Technical Development
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xTerramechanics: Integrated Simulation of Planetary Surface Missions

Caltech Campus PI: José Andrade
Caltech Campus Co-PI: Michael Lamb
JPL Co-PIs: Randel Lindemann, Julie Castillo-Rogez
External Collaborators: Karl Iagnemma (MIT), Gioachino Viggiani (Grenoble)

2014 Progress Update

Motivated by a recent KISS workshop on xTerramechanics at Caltech, the goal of this research is to transform the life-cycle of NASA missions, by enabling a paradigm shift where phenomenology and heuristics are sent to the back burner, and are replaced by physics-based models that accurately predict spacecraft-regolith interaction. As illustrated Figure 1, these interactions are ubiquitous to missions, and range from landing to sample collection. These interactions are also mission-critical, since failure to land on solid regolith or failure to collect a sample could result in failure of the science mission.

mission schemata

Figure 1. Schematic of hypothetical future missions with Mars and Europa as examples of celestial bodies of interest. Surface topology shown across scales and potential interactions with the surface regolith is highlighted.

Aiming at this goal, the objective of this two-year technical development proposal is to devise a physics-based characterization and modeling framework (xTerramechanics) to study the mechanics of extraterrestrial regolith and their interaction with spacecraft. The scientific premise of this proposed work is that regolith behavior is encoded at the grain scale, and that multiscale tools—which can characterize and model the behavior of the material from the grain scale (sub-mm) all the way to the engineering scale (>m)—will enable transformative approaches to mission design, planning, and operations.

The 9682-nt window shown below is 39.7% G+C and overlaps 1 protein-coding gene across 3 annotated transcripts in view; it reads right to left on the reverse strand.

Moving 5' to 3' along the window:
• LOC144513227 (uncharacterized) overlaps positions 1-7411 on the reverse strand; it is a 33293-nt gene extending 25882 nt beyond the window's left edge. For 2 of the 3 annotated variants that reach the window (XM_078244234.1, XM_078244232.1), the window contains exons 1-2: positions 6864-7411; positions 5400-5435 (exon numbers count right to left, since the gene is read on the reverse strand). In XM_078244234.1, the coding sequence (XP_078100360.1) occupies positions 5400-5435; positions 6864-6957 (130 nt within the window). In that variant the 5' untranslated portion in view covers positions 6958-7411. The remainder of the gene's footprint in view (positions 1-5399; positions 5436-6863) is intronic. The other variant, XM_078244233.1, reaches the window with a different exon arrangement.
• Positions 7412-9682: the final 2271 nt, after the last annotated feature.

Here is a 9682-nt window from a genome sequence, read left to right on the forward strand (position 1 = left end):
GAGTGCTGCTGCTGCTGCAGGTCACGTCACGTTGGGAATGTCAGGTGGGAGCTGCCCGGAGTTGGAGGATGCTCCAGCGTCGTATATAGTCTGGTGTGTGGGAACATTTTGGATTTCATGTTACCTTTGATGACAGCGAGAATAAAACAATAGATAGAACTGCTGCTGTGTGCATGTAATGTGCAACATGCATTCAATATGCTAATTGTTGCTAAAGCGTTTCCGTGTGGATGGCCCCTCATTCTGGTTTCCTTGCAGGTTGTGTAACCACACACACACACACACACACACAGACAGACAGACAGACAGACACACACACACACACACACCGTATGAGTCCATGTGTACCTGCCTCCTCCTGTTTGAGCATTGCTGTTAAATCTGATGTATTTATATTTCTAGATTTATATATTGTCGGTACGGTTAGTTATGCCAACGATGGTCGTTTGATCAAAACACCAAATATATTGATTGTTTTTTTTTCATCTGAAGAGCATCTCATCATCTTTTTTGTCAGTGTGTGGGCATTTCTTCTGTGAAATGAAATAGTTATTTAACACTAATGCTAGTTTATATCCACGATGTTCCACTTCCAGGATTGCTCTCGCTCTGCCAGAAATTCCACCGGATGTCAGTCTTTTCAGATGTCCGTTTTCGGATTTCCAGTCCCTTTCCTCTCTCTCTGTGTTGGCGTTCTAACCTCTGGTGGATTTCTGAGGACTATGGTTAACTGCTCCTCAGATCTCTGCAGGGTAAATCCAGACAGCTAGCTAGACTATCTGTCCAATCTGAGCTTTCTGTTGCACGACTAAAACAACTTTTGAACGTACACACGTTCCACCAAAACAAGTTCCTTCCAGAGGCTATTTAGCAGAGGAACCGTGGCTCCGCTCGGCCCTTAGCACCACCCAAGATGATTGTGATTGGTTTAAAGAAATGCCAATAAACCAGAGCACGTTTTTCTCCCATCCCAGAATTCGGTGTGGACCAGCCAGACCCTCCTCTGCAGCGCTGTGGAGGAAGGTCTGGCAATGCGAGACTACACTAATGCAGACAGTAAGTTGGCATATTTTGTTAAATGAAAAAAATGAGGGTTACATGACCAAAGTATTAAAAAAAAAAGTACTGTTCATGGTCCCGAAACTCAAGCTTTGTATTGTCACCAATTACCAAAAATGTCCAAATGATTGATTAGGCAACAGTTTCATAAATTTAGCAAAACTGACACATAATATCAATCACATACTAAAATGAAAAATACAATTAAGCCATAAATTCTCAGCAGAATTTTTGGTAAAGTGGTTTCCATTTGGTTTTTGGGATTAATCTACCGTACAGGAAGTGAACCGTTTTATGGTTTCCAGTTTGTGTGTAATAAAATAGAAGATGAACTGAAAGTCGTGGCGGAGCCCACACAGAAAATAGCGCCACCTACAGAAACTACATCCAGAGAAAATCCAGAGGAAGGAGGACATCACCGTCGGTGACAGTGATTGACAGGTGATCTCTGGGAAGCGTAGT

Future NASA missions will emphasize in situ exploration in a variety of extreme environments, including the atmospheres of the giant planets, the surfaces and atmospheres of Venus, Mars, and planetary satellites, and the surfaces and subsurfaces of small bodies. This transformative planetary science hinges crucially on the ability to remotely sense, land on, traverse, penetrate, sample, process, and eventually return regolith. Regolith is central to planetary science as it is the bio-chemo-physiologically altered geo-material at the surface of a planetary body that encompasses extraterrestrial telluric deposits. Hence, regolith (including soils, rocks, ice) is the 'skin' of a celestial body and encodes all of the chemical and physical processes that have operated close to or on the surface. Knowledge of the properties and related behavior of planetary surface materials is an important component in the quest for unraveling planetary evolution, the development of hitherto impossible missions, and the possibility of pre-human expeditions for safety and resource utilization.

For questions contact: José Andrade, Randel Lindemann, Karl Iagnemma or Michele Judd


José Andrade

José Andrade leads the KISS supported Caltech effort.

Randel Lindemann

Randel Lindemann is one of the JPL Co-PIs.

Karl Iagnemma

Karl Iagnemma from MIT is one of the external collaborators.